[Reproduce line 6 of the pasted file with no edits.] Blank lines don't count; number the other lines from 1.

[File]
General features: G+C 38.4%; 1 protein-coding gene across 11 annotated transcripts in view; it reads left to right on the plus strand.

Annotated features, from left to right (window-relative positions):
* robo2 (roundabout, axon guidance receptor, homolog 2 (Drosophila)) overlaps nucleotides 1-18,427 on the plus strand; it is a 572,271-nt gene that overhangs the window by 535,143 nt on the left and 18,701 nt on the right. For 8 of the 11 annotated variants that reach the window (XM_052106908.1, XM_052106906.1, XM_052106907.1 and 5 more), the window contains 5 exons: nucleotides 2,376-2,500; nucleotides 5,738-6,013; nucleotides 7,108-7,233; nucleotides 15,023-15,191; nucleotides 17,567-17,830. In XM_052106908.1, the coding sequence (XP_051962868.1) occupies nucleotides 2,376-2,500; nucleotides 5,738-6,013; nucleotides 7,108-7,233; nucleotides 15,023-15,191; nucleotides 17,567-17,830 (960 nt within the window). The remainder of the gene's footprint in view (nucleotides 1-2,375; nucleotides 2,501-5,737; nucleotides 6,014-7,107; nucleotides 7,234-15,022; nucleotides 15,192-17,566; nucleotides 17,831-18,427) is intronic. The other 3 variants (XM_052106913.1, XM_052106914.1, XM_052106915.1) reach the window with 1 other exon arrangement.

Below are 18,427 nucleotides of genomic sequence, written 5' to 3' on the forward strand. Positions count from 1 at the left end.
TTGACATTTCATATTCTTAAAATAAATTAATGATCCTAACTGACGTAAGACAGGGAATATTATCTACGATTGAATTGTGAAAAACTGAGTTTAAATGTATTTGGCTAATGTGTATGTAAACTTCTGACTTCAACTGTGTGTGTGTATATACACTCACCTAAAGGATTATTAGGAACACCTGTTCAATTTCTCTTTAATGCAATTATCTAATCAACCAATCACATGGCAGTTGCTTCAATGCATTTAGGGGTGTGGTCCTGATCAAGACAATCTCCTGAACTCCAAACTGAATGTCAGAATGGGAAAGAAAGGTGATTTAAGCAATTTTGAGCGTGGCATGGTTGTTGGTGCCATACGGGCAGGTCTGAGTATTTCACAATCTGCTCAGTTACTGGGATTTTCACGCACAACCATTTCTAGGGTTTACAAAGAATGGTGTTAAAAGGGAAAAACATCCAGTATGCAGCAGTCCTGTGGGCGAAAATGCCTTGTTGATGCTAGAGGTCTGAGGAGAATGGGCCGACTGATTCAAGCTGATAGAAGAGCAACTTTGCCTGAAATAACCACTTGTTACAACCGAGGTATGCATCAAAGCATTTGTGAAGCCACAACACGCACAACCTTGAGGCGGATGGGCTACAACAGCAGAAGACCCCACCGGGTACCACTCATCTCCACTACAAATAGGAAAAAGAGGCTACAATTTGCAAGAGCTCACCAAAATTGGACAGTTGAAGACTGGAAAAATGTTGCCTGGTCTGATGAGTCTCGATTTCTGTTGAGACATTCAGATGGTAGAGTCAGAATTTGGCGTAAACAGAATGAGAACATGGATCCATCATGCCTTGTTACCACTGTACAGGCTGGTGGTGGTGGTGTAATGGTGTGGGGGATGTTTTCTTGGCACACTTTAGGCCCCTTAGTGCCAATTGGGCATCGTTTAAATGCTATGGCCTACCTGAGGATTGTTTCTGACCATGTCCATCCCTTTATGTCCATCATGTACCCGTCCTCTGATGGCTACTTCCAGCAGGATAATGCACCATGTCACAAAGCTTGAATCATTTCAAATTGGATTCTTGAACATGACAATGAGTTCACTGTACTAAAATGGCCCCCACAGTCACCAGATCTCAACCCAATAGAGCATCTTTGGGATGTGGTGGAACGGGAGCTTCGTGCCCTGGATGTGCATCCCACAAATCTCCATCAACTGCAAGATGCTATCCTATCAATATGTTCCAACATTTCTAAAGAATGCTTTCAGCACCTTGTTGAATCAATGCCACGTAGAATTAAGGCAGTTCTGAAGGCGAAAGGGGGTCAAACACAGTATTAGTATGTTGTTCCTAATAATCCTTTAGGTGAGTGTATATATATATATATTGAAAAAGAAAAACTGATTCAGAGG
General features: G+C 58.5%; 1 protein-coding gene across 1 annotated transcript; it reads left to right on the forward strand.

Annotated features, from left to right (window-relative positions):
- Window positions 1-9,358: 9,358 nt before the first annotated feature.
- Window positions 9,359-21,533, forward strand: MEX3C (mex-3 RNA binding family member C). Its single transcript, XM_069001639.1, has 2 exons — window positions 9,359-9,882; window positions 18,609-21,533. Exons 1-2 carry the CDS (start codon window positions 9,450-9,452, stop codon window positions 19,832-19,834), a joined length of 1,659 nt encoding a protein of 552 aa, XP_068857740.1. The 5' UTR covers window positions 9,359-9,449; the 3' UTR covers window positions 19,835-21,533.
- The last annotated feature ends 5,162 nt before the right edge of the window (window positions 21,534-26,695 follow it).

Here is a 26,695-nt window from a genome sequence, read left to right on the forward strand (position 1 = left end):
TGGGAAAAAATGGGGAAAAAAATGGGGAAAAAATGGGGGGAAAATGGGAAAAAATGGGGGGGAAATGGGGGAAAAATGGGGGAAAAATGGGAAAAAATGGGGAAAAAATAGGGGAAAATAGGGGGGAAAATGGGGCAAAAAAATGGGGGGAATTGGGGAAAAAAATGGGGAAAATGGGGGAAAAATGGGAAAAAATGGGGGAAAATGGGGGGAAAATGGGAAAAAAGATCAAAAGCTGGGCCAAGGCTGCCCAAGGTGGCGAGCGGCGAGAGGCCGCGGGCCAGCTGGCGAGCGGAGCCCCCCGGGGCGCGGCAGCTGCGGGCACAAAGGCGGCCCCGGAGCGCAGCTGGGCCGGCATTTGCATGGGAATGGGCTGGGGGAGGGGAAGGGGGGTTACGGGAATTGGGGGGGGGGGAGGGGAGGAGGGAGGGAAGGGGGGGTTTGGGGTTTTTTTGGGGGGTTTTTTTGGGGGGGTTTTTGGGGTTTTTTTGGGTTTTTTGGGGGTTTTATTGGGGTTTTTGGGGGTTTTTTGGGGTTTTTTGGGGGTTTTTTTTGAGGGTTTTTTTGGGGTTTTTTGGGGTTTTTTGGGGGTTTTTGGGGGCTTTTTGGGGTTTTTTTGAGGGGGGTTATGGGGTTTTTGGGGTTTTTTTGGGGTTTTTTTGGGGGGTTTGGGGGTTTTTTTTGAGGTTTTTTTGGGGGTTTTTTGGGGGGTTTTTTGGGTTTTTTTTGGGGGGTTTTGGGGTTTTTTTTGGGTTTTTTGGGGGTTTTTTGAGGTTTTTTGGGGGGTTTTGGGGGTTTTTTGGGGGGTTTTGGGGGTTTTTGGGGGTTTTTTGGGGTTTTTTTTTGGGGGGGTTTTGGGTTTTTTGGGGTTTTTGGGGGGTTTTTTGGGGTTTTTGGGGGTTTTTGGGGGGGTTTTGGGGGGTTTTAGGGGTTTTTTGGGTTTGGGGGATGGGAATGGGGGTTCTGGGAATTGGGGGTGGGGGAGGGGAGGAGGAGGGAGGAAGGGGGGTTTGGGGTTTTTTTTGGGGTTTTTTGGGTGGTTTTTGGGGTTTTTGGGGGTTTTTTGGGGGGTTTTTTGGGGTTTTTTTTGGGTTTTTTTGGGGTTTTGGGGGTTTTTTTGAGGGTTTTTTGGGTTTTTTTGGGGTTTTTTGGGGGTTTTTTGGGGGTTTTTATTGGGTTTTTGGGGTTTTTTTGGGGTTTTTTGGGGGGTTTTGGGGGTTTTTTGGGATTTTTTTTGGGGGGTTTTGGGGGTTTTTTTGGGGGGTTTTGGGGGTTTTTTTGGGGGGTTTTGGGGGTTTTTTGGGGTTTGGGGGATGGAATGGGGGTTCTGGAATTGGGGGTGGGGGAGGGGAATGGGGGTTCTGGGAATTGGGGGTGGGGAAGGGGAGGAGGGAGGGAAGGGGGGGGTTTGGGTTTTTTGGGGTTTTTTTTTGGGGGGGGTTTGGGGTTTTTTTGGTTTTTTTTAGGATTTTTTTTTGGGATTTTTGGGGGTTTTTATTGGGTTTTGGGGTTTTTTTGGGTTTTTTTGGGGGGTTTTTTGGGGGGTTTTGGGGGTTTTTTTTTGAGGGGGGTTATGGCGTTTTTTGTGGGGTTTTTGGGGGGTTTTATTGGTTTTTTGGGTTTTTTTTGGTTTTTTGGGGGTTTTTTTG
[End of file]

General features: G+C 58.5%; 1 protein-coding gene across 1 annotated transcript; it reads left to right on the forward strand.